CrX3 consists of vdW-coupled layers with each layer formed by tilted octahedra where the central Cr3+ ion is coordinated with six X-ions. The edge-sharing of octahedra produces a honeycomb structure as illustrated in Figure 1a. (31,32) There is a structural phase transition from high-temperature monoclinic to low-temperature rhombohedral phase in bulk CrCl3, CrBr3, and CrI3 at 240, 420, and 200 K, respectively. (13,31) The magnetic orders emerge at even lower temperatures in the rhombohedral phase; (48−51) therefore, we focus our XAS and RIXS measurements in this phase. The experimental setup is shown in Figure 1b, and the details are described in Experimental and Simulated Methods. The Cr L3,2-edge XAS spectra recorded at 100 K for CrCl3 and CrBr3 and at 80 K for CrI3 are shown in Figure 1c. With halogen substitution from Cl to Br and I, the spectra exhibit a monotonic shift toward lower energy, signaling the weakened ionicity and the stronger influence on the Cr3+ site from ligands. This trend is observed in both rhombohedral and monoclinic phases (see Figure S1). In addition to the energy shift, there are subtle changes in the spectral line shape; for example, the features at the L3 edge are better resolved in CrCl3 (a clear dip at ∼576 eV) than in CrBr3 and CrI3, and the high-energy shoulders at L3,2 edges are more pronounced in CrCl3.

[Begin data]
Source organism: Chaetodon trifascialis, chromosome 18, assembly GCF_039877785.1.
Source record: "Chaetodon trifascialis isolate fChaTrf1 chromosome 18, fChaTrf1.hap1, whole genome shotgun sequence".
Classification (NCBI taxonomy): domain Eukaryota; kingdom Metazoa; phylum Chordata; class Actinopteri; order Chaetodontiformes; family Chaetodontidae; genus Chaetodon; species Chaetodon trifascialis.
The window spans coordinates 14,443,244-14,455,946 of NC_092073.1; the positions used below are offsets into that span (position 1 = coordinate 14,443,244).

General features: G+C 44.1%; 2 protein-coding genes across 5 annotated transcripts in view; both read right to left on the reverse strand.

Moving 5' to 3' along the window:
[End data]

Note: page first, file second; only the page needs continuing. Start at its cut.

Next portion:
Figure 1

Figure 1. (a) Rhombohedral structure of CrX3. (b) Schematic plot of the experimental setup. (c) X-ray absorption spectra at Cr L3,2-edge of CrCl3, CrBr3, and CrI3 in the rhombohedral structure phase. The photon energies labeled a, b or b′, and c (inverted triangles) are the excitation energies used in the RIXS measurements. (d) RIXS spectra recorded at excitation photon energies labeled a (blue solid line), b or b′ (green solid line), and c (red solid line) in panel c. The peaks in region I are the d–d excitations, and the broad feature in region II is the charge-transfer excitation.

Although key energy scales such as crystal field, charge transfer, interorbital Coulomb interaction, etc. may be extracted by comparing the experimental XAS spectra with the cluster-based calculations, the spectral broadening from finite core-hole lifetime and the contribution of nonlocal excitations above the absorption edge can complicate this approach (see later discussion). (52) On the other hand, it has been suggested that RIXS can provide further information to circumvent these difficulties. (42,43) In Figure 1d, we show the RIXS spectra of CrX3 recorded at selected excitation photon energies labeled a, b/b′, and c in Figure 1c. The excitation energy a = 575.1 and 575.4 eV for CrBr3 and CrCl3; b′ = 575.1 eV for CrI3, b = 575.6 and 576 eV for CrBr3 and CrCl3; and c = 576, 576.1, and 576.6 eV for CrI3, CrBr3, and CrCl3, respectively. In these spectra, low-energy excitations around 2 eV energy loss (region I) can be attributed to the inter-Cr 3d orbital transitions (d–d excitations), whereas the broad feature at higher energy loss (region II) is the ligand–metal charge-transfer (LMCT) excitation. (42) Consistent with the XAS spectra, the monotonic energy shift toward smaller energy loss is present in these excitations. Furthermore, this energy shift behavior is also in agreement with Raman spectroscopy. (42)